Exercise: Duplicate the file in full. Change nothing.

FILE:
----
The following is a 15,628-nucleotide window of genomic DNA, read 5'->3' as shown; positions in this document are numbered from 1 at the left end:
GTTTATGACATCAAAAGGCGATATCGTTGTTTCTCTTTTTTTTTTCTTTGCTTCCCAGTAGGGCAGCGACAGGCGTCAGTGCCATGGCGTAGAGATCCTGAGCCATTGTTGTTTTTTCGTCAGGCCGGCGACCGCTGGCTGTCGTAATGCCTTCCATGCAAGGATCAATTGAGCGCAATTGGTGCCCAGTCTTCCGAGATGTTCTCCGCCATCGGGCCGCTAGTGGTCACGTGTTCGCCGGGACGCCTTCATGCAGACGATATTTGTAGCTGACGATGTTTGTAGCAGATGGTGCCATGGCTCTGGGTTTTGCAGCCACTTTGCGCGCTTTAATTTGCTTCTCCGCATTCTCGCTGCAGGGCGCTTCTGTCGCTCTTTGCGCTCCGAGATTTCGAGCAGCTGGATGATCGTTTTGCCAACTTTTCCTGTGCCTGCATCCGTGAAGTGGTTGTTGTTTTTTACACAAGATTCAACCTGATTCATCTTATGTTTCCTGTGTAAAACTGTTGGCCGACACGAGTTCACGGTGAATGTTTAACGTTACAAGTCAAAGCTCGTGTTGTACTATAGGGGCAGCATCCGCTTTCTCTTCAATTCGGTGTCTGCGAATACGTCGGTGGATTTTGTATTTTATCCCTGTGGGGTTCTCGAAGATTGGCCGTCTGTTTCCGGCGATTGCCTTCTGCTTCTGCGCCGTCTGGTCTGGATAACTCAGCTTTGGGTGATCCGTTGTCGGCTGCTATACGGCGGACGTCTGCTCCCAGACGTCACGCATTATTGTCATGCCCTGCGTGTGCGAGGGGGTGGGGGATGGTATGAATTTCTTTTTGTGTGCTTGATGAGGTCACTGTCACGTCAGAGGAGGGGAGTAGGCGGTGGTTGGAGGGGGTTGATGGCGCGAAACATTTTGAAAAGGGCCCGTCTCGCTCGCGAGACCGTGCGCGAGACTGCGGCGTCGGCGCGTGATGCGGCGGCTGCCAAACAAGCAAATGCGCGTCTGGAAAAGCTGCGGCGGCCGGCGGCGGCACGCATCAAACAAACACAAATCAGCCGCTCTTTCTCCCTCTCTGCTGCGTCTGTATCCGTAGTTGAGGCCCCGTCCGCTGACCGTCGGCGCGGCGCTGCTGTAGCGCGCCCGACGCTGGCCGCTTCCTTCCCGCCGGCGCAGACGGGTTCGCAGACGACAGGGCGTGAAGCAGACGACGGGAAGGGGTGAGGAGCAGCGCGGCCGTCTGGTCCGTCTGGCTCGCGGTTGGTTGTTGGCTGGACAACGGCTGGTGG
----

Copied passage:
The following is a 15,628-nucleotide window of genomic DNA, read 5'->3' as shown; positions in this document are numbered from 1 at the left end:
GTTTATGACATCAAAAGGCGATATCGTTGTTTCTCTTTTTTTTTTCTTTGCTTCCCAGTAGGGCAGCGACAGGCGTCAGTGCCATGGCGTAGAGATCCTGAGCCATTGTTGTTTTTTCGTCAGGCCGGCGACCGCTGGCTGTCGTAATGCCTTCCATGCAAGGATCAATTGAGCGCAATTGGTGCCCAGTCTTCCGAGATGTTCTCCGCCATCGGGCCGCTAGTGGTCACGTGTTCGCCGGGACGCCTTCATGCAGACGATATTTGTAGCTGACGATGTTTGTAGCAGATGGTGCCATGGCTCTGGGTTTTGCAGCCACTTTGCGCGCTTTAATTTGCTTCTCCGCATTCTCGCTGCAGGGCGCTTCTGTCGCTCTTTGCGCTCCGAGATTTCGAGCAGCTGGATGATCGTTTTGCCAACTTTTCCTGTGCCTGCATCCGTGAAGTGGTTGTTGTTTTTTACACAAGATTCAACCTGATTCATCTTATGTTTCCTGTGTAAAACTGTTGGCCGACACGAGTTCACGGTGAATGTTTAACGTTACAAGTCAAAGCTCGTGTTGTACTATAGGGGCAGCATCCGCTTTCTCTTCAATTCGGTGTCTGCGAATACGTCGGTGGATTTTGTATTTTATCCCTGTGGGGTTCTCGAAGATTGGCCGTCTGTTTCCGGCGATTGCCTTCTGCTTCTGCGCCGTCTGGTCTGGATAACTCAGCTTTGGGTGATCCGTTGTCGGCTGCTATACGGCGGACGTCTGCTCCCAGACGTCACGCATTATTGTCATGCCCTGCGTGTGCGAGGGGGTGGGGGATGGTATGAATTTCTTTTTGTGTGCTTGATGAGGTCACTGTCACGTCAGAGGAGGGGAGTAGGCGGTGGTTGGAGGGGGTTGATGGCGCGAAACATTTTGAAAAGGGCCCGTCTCGCTCGCGAGACCGTGCGCGAGACTGCGGCGTCGGCGCGTGATGCGGCGGCTGCCAAACAAGCAAATGCGCGTCTGGAAAAGCTGCGGCGGCCGGCGGCGGCACGCATCAAACAAACACAAATCAGCCGCTCTTTCTCCCTCTCTGCTGCGTCTGTATCCGTAGTTGAGGCCCCGTCCGCTGACCGTCGGCGCGGCGCTGCTGTAGCGCGCCCGACGCTGGCCGCTTCCTTCCCGCCGGCGCAGACGGGTTCGCAGACGACAGGGCGTGAAGCAGACGACGGGAAGGGGTGAGGAGCAGCGCGGCCGTCTGGTCCGTCTGGCTCGCGGTTGGTTGTTGGCTGGACAACGGCTGGTGG